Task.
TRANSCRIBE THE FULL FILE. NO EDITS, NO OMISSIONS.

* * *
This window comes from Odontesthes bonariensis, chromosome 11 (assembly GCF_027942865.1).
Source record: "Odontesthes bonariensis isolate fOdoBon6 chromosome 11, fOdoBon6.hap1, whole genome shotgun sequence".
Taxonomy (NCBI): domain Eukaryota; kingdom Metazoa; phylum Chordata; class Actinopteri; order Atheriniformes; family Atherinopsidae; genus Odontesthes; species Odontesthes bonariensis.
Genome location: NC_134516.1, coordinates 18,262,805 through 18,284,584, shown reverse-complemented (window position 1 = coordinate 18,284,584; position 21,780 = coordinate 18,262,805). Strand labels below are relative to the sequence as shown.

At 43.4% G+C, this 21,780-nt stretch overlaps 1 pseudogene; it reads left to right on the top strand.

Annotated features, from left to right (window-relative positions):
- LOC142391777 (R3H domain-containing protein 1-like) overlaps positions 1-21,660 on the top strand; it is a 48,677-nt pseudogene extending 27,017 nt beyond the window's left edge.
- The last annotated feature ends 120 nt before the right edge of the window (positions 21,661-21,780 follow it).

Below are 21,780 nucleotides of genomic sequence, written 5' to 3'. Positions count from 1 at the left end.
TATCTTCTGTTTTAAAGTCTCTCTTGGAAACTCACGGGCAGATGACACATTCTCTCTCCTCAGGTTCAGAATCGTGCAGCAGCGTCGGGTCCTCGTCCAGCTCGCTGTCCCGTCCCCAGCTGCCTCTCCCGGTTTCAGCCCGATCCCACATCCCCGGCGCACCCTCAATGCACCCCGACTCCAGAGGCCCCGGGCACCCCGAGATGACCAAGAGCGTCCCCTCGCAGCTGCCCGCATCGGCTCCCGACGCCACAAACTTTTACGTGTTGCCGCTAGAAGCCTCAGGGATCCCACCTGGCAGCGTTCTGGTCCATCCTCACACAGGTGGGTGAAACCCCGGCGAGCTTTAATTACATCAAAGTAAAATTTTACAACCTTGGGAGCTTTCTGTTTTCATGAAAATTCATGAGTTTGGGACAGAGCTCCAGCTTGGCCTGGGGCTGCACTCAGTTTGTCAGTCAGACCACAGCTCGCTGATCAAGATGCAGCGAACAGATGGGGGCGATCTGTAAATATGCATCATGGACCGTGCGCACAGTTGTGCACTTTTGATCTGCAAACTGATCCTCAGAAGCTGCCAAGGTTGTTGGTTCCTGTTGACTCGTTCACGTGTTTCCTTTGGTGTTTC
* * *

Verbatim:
This window comes from Odontesthes bonariensis, chromosome 11 (assembly GCF_027942865.1).
Source record: "Odontesthes bonariensis isolate fOdoBon6 chromosome 11, fOdoBon6.hap1, whole genome shotgun sequence".
Taxonomy (NCBI): domain Eukaryota; kingdom Metazoa; phylum Chordata; class Actinopteri; order Atheriniformes; family Atherinopsidae; genus Odontesthes; species Odontesthes bonariensis.
Genome location: NC_134516.1, coordinates 18,262,805 through 18,284,584, shown reverse-complemented (window position 1 = coordinate 18,284,584; position 21,780 = coordinate 18,262,805). Strand labels below are relative to the sequence as shown.

At 43.4% G+C, this 21,780-nt stretch overlaps 1 pseudogene; it reads left to right on the top strand.

Annotated features, from left to right (window-relative positions):
- LOC142391777 (R3H domain-containing protein 1-like) overlaps positions 1-21,660 on the top strand; it is a 48,677-nt pseudogene extending 27,017 nt beyond the window's left edge.
- The last annotated feature ends 120 nt before the right edge of the window (positions 21,661-21,780 follow it).

Below are 21,780 nucleotides of genomic sequence, written 5' to 3'. Positions count from 1 at the left end.
TATCTTCTGTTTTAAAGTCTCTCTTGGAAACTCACGGGCAGATGACACATTCTCTCTCCTCAGGTTCAGAATCGTGCAGCAGCGTCGGGTCCTCGTCCAGCTCGCTGTCCCGTCCCCAGCTGCCTCTCCCGGTTTCAGCCCGATCCCACATCCCCGGCGCACCCTCAATGCACCCCGACTCCAGAGGCCCCGGGCACCCCGAGATGACCAAGAGCGTCCCCTCGCAGCTGCCCGCATCGGCTCCCGACGCCACAAACTTTTACGTGTTGCCGCTAGAAGCCTCAGGGATCCCACCTGGCAGCGTTCTGGTCCATCCTCACACAGGTGGGTGAAACCCCGGCGAGCTTTAATTACATCAAAGTAAAATTTTACAACCTTGGGAGCTTTCTGTTTTCATGAAAATTCATGAGTTTGGGACAGAGCTCCAGCTTGGCCTGGGGCTGCACTCAGTTTGTCAGTCAGACCACAGCTCGCTGATCAAGATGCAGCGAACAGATGGGGGCGATCTGTAAATATGCATCATGGACCGTGCGCACAGTTGTGCACTTTTGATCTGCAAACTGATCCTCAGAAGCTGCCAAGGTTGTTGGTTCCTGTTGACTCGTTCACGTGTTTCCTTTGGTGTTTC